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Port-au-Prince, Haiti (CNN) -- Earthquake victims, writhing in pain and grasping at life, watched doctors and nurses walk away from a field hospital Friday night after a Belgian medical team evacuated the area, saying it was concerned about security.
The decision left CNN Chief Medical Correspondent Sanjay Gupta as the only doctor at the hospital to get the patients through the night.
Retired Army Lt. Gen. Russel Honore, who led relief efforts for Hurricane Katrina in 2005, said the evacuation of the clinic's medical staff was unforgivable.
"Search and rescue must trump security," Honoré said. "I've never seen anything like this before in my life. They need to man up and get back in there."
Honoré drew parallels between the tragedy in New Orleans, Louisiana, and in Port-au-Prince. But even in the chaos of Katrina, he said, he had never seen medical staff walk away.
"I find this astonishing these doctors left," he said. "People are scared of the poor."
Announcing emergency help for Haiti after a devastating 7.0-magnitude earthquake, President Barack Obama noted America’s historic ties to the impoverished Caribbean nation, but few Americans understand how important Haiti’s contribution to U.S. history was.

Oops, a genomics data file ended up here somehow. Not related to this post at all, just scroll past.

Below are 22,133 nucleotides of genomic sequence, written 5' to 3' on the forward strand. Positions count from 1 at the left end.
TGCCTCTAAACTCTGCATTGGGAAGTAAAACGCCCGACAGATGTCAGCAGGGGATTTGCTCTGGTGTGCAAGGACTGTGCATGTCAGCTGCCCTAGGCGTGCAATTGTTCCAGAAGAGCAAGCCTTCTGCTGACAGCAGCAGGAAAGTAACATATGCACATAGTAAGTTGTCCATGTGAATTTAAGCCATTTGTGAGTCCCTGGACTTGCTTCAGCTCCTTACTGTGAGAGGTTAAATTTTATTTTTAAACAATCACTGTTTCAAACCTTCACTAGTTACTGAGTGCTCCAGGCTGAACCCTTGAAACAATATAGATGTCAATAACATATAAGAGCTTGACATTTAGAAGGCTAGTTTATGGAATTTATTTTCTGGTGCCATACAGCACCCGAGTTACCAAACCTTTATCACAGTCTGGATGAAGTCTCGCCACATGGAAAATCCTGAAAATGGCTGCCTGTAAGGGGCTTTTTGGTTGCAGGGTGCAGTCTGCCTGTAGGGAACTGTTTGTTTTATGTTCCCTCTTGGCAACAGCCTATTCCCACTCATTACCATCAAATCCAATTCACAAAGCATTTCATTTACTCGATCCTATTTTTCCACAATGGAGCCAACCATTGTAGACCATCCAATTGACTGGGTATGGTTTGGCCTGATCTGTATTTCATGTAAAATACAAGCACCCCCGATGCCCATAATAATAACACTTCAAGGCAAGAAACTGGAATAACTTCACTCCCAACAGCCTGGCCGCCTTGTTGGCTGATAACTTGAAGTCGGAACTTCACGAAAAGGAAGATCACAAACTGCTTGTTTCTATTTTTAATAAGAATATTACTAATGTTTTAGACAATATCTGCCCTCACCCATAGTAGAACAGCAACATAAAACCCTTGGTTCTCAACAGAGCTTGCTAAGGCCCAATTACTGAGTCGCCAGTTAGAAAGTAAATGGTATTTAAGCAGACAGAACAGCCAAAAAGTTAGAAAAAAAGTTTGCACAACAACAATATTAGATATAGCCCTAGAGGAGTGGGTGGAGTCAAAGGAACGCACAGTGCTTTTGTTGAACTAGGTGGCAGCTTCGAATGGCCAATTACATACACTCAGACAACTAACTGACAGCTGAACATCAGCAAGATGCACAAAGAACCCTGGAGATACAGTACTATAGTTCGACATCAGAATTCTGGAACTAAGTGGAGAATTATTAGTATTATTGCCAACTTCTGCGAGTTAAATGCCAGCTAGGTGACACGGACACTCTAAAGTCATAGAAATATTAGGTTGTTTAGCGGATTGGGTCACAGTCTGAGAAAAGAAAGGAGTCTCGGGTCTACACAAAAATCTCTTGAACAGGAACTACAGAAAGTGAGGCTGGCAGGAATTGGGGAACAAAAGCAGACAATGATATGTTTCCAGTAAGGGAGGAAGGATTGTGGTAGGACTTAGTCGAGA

In modern times, when Haiti does intrude on U.S. consciousness, it’s usually because of some natural disaster or a violent political upheaval, and the U.S. response is often paternalistic, if not tinged with a racist disdain for the country’s predominantly black population and its seemingly endless failure to escape cycles of crushing poverty.
However, more than two centuries ago, Haiti represented one of the most important neighbors of the new American Republic and played a central role in enabling the United States to expand westward. If not for Haiti, the course of U.S. history could have been very different, with the United States possibly never expanding much beyond the Appalachian Mountains.